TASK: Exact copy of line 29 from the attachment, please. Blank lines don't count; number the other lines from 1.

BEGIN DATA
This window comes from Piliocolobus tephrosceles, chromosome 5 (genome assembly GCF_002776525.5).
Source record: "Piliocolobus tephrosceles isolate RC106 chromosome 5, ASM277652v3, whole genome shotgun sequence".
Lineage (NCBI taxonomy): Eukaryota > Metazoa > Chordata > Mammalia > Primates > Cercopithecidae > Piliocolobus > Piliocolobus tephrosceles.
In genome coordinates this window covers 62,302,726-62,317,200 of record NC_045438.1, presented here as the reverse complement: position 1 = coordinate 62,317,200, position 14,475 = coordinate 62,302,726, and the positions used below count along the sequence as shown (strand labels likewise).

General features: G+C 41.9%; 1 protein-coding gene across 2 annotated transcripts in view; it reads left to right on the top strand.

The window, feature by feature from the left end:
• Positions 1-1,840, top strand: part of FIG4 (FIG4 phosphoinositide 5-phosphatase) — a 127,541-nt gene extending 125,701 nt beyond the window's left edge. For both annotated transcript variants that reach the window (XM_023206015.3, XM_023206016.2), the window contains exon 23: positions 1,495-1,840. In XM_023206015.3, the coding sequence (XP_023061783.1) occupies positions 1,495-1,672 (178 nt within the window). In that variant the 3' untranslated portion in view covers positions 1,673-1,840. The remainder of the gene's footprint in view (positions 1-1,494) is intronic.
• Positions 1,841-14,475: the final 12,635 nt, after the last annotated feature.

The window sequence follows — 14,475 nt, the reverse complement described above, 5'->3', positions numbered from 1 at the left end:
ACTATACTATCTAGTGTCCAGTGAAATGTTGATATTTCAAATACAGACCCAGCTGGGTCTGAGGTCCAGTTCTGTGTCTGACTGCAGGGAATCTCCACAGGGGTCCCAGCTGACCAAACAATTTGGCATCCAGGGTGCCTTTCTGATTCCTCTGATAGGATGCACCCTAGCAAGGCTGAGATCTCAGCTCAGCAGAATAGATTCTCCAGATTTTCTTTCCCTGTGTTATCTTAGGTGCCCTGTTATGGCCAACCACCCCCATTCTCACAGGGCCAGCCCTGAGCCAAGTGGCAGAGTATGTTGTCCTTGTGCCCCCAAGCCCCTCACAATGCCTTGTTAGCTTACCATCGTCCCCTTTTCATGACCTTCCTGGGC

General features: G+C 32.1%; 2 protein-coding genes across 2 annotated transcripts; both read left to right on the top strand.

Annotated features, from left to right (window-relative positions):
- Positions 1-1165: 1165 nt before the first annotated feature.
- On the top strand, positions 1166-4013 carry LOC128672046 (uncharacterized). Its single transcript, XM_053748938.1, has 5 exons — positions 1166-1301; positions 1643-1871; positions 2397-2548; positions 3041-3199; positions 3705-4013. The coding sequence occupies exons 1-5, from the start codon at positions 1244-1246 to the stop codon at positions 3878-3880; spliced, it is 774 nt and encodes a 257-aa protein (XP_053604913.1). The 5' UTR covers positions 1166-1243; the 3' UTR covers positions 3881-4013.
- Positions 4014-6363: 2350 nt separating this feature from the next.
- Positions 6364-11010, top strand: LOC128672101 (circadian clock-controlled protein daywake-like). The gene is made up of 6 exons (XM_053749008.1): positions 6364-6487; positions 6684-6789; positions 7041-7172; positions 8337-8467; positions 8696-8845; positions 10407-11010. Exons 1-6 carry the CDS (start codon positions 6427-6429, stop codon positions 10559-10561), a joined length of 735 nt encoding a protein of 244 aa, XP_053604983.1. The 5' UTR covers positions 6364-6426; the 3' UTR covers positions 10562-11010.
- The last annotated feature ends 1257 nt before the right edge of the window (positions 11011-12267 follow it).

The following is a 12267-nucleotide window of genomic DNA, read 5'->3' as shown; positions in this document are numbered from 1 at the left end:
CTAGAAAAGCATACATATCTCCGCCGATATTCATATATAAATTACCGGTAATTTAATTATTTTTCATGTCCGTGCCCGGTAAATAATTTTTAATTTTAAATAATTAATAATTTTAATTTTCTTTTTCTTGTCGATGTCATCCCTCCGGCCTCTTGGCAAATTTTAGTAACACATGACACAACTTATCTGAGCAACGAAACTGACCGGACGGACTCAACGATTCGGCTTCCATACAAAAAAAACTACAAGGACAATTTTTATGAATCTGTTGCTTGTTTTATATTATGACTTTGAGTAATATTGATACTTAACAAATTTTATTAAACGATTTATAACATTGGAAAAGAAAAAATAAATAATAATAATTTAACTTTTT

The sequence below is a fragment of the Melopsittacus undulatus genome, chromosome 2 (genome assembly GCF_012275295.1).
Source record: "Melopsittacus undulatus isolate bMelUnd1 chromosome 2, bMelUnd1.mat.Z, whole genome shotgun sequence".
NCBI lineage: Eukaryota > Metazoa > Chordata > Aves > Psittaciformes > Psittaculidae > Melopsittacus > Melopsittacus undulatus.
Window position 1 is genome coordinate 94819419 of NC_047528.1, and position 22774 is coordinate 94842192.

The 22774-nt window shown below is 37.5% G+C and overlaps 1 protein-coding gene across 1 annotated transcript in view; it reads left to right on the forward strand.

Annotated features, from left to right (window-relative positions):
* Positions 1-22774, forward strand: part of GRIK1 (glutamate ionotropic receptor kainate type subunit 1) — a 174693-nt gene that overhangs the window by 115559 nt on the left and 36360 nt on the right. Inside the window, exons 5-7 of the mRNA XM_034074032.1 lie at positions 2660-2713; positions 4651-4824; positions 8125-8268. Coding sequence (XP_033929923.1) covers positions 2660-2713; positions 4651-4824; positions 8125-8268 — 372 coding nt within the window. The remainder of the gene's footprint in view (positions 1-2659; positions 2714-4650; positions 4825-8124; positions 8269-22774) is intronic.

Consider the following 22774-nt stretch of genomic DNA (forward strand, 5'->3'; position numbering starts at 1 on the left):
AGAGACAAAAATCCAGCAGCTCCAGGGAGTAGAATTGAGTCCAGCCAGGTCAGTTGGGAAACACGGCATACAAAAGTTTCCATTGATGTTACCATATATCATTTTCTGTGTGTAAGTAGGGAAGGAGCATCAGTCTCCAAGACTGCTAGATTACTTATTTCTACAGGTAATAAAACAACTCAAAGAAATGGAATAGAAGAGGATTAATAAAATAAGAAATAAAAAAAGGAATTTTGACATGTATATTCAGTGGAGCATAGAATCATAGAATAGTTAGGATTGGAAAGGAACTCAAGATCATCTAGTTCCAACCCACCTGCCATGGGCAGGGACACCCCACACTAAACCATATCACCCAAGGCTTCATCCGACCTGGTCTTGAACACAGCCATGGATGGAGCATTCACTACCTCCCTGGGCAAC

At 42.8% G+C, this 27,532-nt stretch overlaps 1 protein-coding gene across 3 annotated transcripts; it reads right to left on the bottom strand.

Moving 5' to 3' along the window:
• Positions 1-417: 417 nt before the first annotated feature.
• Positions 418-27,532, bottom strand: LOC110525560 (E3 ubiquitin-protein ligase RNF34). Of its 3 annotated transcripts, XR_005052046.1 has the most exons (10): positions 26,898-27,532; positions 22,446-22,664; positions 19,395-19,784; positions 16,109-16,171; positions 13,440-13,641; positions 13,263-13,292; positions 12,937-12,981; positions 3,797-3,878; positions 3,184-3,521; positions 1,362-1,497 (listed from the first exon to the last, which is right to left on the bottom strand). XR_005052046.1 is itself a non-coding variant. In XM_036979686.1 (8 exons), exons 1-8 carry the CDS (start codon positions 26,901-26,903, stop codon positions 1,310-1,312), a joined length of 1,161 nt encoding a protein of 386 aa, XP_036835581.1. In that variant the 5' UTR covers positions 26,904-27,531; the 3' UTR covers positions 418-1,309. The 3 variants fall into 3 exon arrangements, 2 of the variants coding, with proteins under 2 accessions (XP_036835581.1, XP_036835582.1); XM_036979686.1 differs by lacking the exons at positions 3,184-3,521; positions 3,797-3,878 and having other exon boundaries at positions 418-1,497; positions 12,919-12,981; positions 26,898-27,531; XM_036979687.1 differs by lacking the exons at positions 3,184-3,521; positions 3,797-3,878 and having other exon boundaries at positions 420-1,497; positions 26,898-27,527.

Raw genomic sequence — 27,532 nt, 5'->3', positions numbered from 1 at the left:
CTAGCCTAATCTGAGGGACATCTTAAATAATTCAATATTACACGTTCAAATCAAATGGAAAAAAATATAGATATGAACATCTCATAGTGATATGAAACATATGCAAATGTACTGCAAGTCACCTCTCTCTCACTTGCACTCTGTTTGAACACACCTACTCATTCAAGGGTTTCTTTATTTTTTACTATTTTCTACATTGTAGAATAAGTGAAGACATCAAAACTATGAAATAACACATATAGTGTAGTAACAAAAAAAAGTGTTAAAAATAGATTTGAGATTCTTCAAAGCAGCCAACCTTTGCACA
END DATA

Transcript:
At 42.8% G+C, this 27,532-nt stretch overlaps 1 protein-coding gene across 3 annotated transcripts; it reads right to left on the bottom strand.